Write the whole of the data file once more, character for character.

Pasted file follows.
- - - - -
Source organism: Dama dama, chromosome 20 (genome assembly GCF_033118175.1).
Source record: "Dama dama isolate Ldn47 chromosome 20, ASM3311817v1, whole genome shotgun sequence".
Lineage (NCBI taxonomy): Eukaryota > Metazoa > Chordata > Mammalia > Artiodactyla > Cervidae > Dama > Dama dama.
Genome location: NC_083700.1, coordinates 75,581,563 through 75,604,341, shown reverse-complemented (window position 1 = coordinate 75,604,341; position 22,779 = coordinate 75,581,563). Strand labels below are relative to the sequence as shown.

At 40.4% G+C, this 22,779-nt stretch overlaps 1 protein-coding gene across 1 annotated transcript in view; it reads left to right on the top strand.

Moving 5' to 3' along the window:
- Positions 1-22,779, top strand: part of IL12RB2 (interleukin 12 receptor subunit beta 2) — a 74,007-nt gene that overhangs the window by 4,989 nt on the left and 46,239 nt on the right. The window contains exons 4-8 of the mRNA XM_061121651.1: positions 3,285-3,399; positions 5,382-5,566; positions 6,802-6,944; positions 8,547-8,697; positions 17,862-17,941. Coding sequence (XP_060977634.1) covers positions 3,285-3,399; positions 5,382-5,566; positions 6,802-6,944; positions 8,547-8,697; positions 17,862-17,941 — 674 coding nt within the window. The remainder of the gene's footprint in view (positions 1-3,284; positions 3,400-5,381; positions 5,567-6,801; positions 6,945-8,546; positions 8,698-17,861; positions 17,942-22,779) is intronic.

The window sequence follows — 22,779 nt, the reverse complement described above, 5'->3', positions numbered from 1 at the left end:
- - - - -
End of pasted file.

Source organism: Dama dama, chromosome 20 (genome assembly GCF_033118175.1).
Source record: "Dama dama isolate Ldn47 chromosome 20, ASM3311817v1, whole genome shotgun sequence".
Lineage (NCBI taxonomy): Eukaryota > Metazoa > Chordata > Mammalia > Artiodactyla > Cervidae > Dama > Dama dama.
Genome location: NC_083700.1, coordinates 75,581,563 through 75,604,341, shown reverse-complemented (window position 1 = coordinate 75,604,341; position 22,779 = coordinate 75,581,563). Strand labels below are relative to the sequence as shown.

At 40.4% G+C, this 22,779-nt stretch overlaps 1 protein-coding gene across 1 annotated transcript in view; it reads left to right on the top strand.

Moving 5' to 3' along the window:
- Positions 1-22,779, top strand: part of IL12RB2 (interleukin 12 receptor subunit beta 2) — a 74,007-nt gene that overhangs the window by 4,989 nt on the left and 46,239 nt on the right. The window contains exons 4-8 of the mRNA XM_061121651.1: positions 3,285-3,399; positions 5,382-5,566; positions 6,802-6,944; positions 8,547-8,697; positions 17,862-17,941. Coding sequence (XP_060977634.1) covers positions 3,285-3,399; positions 5,382-5,566; positions 6,802-6,944; positions 8,547-8,697; positions 17,862-17,941 — 674 coding nt within the window. The remainder of the gene's footprint in view (positions 1-3,284; positions 3,400-5,381; positions 5,567-6,801; positions 6,945-8,546; positions 8,698-17,861; positions 17,942-22,779) is intronic.

The window sequence follows — 22,779 nt, the reverse complement described above, 5'->3', positions numbered from 1 at the left end: